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 Post subject: Other uses for the AM band
PostPosted: Mar Mon 23, 2020 2:55 pm 
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A guy who belongs to the Orange County Woodworkers tells me that he believes that AM is going away because others want to frequencies. Who would want them? All of the new stuff is high frequency, not way down at 550 to 1800 kHz. Do you know of any users who would want to be somewhere in that frequency range?

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 Post subject: Re: Other uses for the AM band
PostPosted: Mar Mon 23, 2020 3:31 pm 
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AM broadcast will be around for ever. No way would another service remove the licensed AM stations. And, there is no value in the frequencies except for AM broadcast.


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 Post subject: Re: Other uses for the AM band
PostPosted: Mar Mon 23, 2020 4:06 pm 
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Tell him to try making a cellphone that works on 600 KHz and see how well that works :lol:

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 Post subject: Re: Other uses for the AM band
PostPosted: Mar Mon 23, 2020 5:51 pm 
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I did ask him who he thinks would want those frequencies. He mentioned something about garage door operators or some such things. He is a serious guy. I mentioned that WWV was threatened, but survived.

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 Post subject: Re: Other uses for the AM band
PostPosted: Mar Mon 23, 2020 6:05 pm 
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Maybe they could make a cellphone that operates there. That would give the kids something to load up their backpacks with. Maybe 30 pounds worth with the batteries. They could put up flags on their whip antennae.

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 Post subject: Re: Other uses for the AM band
PostPosted: Mar Mon 23, 2020 6:23 pm 
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Years ago, I had a complimentary subscription to Microwaves and RF, where papers on ultra-wideband antenna designs by teams of graduate students routinely appeared. I wondered, what if these designs could be upscaled, so that a transmitter site could use a large portion of the mediumwave band for datacasting? Unfortunately, the VSWR of these broadbanded antenna designs is often not that good, nor is it very flat. For close-range systems transmitting milliwatt powers, it is acceptable. The same would not be the case for transmitters delivering hundreds or thousands of watts.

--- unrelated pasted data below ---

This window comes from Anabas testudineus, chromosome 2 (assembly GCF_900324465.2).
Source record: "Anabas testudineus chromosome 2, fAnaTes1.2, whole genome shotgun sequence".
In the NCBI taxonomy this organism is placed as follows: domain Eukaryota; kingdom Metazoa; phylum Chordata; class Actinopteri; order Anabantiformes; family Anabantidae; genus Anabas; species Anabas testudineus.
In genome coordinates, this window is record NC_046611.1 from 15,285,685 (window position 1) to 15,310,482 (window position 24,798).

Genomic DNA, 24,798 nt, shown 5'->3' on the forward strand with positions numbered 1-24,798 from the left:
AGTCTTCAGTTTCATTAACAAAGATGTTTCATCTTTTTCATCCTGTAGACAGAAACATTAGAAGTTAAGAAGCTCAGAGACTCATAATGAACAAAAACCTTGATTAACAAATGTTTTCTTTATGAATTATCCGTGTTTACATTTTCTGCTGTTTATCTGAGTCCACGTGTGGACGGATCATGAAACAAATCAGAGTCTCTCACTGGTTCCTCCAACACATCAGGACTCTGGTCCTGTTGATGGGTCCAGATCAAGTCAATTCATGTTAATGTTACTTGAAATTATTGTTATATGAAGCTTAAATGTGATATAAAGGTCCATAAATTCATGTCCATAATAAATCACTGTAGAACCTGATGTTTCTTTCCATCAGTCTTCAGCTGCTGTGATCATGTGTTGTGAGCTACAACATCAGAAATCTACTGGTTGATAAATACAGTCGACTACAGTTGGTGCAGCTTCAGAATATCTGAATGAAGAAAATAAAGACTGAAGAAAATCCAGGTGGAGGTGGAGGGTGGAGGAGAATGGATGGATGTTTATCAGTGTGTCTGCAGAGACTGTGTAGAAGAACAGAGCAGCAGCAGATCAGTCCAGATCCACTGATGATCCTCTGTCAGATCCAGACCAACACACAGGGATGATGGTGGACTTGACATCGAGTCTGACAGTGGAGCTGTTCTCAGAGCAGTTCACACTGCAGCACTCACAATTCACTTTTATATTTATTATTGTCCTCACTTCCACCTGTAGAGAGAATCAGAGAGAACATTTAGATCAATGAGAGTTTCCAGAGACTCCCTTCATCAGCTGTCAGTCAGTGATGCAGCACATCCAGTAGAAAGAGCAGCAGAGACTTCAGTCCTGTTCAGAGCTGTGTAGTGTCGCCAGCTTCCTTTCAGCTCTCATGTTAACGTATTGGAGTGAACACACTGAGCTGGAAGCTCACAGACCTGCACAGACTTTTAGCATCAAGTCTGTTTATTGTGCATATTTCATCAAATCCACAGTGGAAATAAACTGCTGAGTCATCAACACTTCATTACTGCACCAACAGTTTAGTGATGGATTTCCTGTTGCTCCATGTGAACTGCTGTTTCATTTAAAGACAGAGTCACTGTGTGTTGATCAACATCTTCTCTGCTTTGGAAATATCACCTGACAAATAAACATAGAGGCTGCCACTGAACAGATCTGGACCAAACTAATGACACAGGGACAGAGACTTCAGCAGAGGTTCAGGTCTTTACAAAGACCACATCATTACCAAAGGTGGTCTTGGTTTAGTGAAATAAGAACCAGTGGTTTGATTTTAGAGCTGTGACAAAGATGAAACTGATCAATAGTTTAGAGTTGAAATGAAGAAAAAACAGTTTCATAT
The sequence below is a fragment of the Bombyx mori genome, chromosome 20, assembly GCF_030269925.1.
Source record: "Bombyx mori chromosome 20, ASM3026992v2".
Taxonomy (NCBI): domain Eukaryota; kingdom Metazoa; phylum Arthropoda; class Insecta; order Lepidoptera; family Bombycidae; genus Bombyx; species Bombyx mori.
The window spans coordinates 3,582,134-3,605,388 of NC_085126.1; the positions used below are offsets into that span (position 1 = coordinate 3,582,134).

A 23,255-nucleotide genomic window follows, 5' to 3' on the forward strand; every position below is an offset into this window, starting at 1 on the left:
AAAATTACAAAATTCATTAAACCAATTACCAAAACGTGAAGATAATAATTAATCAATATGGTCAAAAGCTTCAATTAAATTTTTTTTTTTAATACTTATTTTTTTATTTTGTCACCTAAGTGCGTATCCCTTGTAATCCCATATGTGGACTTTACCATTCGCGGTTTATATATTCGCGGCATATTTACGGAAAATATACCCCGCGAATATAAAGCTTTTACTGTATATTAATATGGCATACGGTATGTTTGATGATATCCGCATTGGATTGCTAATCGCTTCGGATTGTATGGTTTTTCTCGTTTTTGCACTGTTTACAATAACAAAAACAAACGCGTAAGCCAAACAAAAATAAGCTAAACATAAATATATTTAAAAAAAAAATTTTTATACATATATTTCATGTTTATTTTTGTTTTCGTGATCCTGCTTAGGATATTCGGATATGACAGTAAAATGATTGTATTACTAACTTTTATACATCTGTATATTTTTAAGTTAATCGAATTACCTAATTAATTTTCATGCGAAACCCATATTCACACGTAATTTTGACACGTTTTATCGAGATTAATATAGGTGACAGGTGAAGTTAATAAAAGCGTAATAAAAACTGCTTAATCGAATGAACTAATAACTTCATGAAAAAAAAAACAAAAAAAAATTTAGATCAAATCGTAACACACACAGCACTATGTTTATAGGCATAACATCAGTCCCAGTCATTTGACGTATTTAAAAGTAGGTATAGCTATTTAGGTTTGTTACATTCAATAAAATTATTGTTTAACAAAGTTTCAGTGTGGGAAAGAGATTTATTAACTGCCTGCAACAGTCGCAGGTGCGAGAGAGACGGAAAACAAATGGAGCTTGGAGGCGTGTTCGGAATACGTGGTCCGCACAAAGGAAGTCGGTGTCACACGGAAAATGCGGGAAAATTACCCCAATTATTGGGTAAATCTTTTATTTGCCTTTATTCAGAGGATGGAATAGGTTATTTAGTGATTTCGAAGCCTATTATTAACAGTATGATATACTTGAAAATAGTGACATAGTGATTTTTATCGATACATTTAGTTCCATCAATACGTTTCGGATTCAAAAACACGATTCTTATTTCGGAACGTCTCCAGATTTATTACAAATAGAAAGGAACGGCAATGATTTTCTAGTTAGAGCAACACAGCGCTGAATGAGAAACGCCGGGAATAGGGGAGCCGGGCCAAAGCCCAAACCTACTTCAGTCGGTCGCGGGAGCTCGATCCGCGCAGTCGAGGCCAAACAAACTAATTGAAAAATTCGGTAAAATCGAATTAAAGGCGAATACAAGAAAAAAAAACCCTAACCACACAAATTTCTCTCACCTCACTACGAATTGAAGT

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 Post subject: Re: Other uses for the AM band
PostPosted: Mar Mon 23, 2020 6:25 pm 
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In 1921 hams had everything above about the top of the current AM broadcast band. They shiwed that shortwabe wasn't "useless" by spanning tge Atlantic.

After that, there was a slow whittling down of the ham bands.

But n 1979, a couple of new shortwave ham bands were added, and more recently some slicesbelow tge AM broadcast band.

It happens because others have vacated. The loss of ham frequencies in since 1979 have been at VHF and mostly microwave.

Tv got a massive slice after WWII, and then later UHF channels. Which basically.meant any new service had to come from existing allocations until technology improved to allowuse if much higher frequencies. For a lot of use higher is better.

Nobody wants the AM broadcast band. There is nothing here that rangw woukd actually be needed.


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 Post subject: Re: Other uses for the AM band
PostPosted: Mar Mon 23, 2020 6:40 pm 
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The antenna for GDO xmitt in BCB band would be cumbersome. Garage door openers in '60s were on 27Mc(unused space between CB freq), moved in early '70s to 290-400Mc, eventually settled on 390Mc. These days some are in the 315Mc range, similar to automobile remotes, also I've seen 433Mc mentioned. Nabbing a couple fairly narrow UHF freq from GDO gains little usable bandwidth.

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 Post subject: Re: Other uses for the AM band
PostPosted: Mar Mon 23, 2020 7:03 pm